Monday, 17 July 2017

War For The Planet Of The Apes Film Review

I saw War for the Planet of the Apes last week directed by Matt Reeves. A virus called Simian flu, understandably, has wiped out most of humanity, and made those infected unable to speak, and thus reduced to monkey gibberish. I wondered if this was why, in the original Planet of the Apes films when the astronauts came back to Earth, the human population were mute and caged by the much more advanced apes.

In the new film we have the apes living as a large family group led by Andy Serkis's Caesar, and being attacked by Woody Harrelson's soldiers. Those soldiers that survive are sent back to The Colonel as a truce that it's over. Caesar wants to live peacefully with his family far away from man across a desert his son Blue Eyes has described. However the Colonel ignores the warning and sends more troops and in the fight Caesar's wife and Blue Eyes are killed.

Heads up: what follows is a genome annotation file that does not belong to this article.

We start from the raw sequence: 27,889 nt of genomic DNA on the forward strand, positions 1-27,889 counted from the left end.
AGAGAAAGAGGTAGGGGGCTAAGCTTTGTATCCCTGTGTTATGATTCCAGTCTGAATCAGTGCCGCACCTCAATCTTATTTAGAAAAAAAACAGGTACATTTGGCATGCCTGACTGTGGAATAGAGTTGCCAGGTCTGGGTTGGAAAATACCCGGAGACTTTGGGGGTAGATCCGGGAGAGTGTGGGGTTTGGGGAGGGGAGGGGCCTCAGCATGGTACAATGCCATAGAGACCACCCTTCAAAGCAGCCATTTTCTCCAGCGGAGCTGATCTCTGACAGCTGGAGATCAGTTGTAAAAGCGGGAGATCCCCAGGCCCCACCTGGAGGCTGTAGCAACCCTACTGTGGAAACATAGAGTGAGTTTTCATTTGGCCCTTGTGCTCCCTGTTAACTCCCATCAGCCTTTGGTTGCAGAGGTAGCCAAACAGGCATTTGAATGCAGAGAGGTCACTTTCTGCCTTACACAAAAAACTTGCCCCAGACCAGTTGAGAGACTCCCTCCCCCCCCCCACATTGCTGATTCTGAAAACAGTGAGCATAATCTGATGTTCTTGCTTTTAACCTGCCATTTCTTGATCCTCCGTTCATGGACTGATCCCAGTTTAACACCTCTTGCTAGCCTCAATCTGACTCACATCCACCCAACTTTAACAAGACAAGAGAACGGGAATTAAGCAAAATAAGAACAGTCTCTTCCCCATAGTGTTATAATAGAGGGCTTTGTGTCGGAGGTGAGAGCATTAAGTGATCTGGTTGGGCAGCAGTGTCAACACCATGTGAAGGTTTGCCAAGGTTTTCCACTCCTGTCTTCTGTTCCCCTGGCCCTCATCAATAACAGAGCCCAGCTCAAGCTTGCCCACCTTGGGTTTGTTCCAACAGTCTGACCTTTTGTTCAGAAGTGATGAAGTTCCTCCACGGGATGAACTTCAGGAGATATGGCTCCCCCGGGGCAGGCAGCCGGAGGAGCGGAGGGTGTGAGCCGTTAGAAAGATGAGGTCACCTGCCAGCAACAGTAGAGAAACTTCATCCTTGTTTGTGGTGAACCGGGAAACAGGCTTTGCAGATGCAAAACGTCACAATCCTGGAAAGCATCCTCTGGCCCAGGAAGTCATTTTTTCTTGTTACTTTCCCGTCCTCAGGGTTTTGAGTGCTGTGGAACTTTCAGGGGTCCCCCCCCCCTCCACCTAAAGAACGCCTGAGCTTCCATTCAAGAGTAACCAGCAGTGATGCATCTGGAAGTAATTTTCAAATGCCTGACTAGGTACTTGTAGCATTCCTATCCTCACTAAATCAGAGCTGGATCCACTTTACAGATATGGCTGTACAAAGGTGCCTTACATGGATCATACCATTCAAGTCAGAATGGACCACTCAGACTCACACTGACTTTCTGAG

Sending the apes on the journey to the new home his son described, Caesar sets out alone to find The Colonel and make him pay for killing his family. But his loyal gorilla, ape and orangutang follow and join him. They come across a lone homestead and Maurice the orangutang takes pity on a mute girl, Caesar grudgingly lets her come along, or she will die Maurice pleads.

Fascinatingly the characters ceased to be what the brain recognises as CGI and became live action with tender feelings and brutal strength. Along the trip the motley crew meet a funny little chimp voiced by the also funny Steve Zahn. A great additional character who can talk and leads them to where The Colonel's camp is. And where the Colonel intends to meet with soldiers from the North. To destroy them or the Apes?

Overall it was a great film with Caesar conflicted by visions of the militant ape Koba from the past, and deep misgivings that he may have become full of hatred as Koba was.

The ending may have been planned as the final film in the trilogy but as it has performed well there may be more to follow. Although as much as I enjoyed it I think I would prefer this to be the end, rather than complete the circle to the scary 1970's films of my youth, when man was in the cage.

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